I drive til I come to the ocean. I check into a cheap motel that wears the odors of mold and a thousand forgotten summer vacations. I wonder how many have made love on this tolerant mattress, or how many have cried themselves to sleep within the walls of this soul suffocating room. The walls are knotty pine with a bathroom sink that drip, drip, drips. Outside my gray skied window the pavement smells of early morning rain, the sun rises with a memory of how small her hands looked when she touched me. Once again I find myself at the edge of this sad stained continent. There’s a damp coldness blowing off the water that chills me to the bone. January is my favorite month to revisit this rundown seaside town. The boardwalk is empty and quiet except for the rusty Farris Wheel squeaking and moaning under the strain of a gusting wind. I pull my knit cap tightly over my numb ears.
All my once hip friends are now vengeful Republicans, need I say more? Out of nowhere I find myself singing “Into the Mystic”——I take a shot of Jameson with a beer back. “And when that fog horn blows you know I’ll be coming home——-I wanna hear it, I don’t have to fear it”.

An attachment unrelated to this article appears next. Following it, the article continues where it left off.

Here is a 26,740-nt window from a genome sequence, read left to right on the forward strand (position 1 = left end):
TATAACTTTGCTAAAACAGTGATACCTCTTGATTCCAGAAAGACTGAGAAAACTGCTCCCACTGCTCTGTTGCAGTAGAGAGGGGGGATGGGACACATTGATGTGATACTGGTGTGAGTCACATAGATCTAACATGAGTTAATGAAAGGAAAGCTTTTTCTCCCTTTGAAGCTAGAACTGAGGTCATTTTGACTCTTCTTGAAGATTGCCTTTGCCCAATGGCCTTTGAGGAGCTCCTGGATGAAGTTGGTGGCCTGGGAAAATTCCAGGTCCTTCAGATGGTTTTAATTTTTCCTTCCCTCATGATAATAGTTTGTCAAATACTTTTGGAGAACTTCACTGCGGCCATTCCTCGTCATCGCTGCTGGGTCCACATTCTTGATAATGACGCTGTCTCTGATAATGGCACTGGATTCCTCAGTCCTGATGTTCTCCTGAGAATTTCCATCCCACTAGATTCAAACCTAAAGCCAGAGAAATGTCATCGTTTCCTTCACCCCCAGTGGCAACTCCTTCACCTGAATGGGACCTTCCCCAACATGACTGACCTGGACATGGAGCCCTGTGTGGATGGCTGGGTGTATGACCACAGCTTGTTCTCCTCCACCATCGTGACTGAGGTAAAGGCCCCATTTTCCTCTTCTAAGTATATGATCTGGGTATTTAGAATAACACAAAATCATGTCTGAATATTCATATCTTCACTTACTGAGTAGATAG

The bed-stand clock glows with its red digital numbers, the sound from the dripping faucet warns me of time passing by. How do I carry on? Where do I go from here? Am I too old to start over again? Have I squandered too many chances. I’ve moved to new cites, I’ve found new jobs and I’ve broken promises to the few who might of cared for me. I’ve never been one to reinvent myself or attempt to tame my faults or bad habits——I’m all that’s left of my best mistakes.
I sit on a carved up and pigeon stained bench at the end of the pier. A wrinkled asian man is standing as still as a statue as he waits for a fish to bite his line——I suppose we’re all waiting at the other end of one kind of fishing line or another. A young kid with chin stubble and unkempt hair takes a seat next to me. He asks if I have a light. He helps me cup a flickering flame from my Bic lighter. He squints as he stares intensely out at the foggy horizon. I know that look, I know this kid. He speaks “You got a wife?” “Yeah, I’ve had a couple of them.” He continues his interrogation “You got a job?” “Yeah, I’ve had a few those too.” “Did you get everything you wanted?” “Like most, I suppose I got what I deserved and a few things I didn’t expect. Sometimes it isn’t what you get, but more importantly, it’s being happy with what you’ve been given——-gratitude is the scale on which to weigh a balanced life.”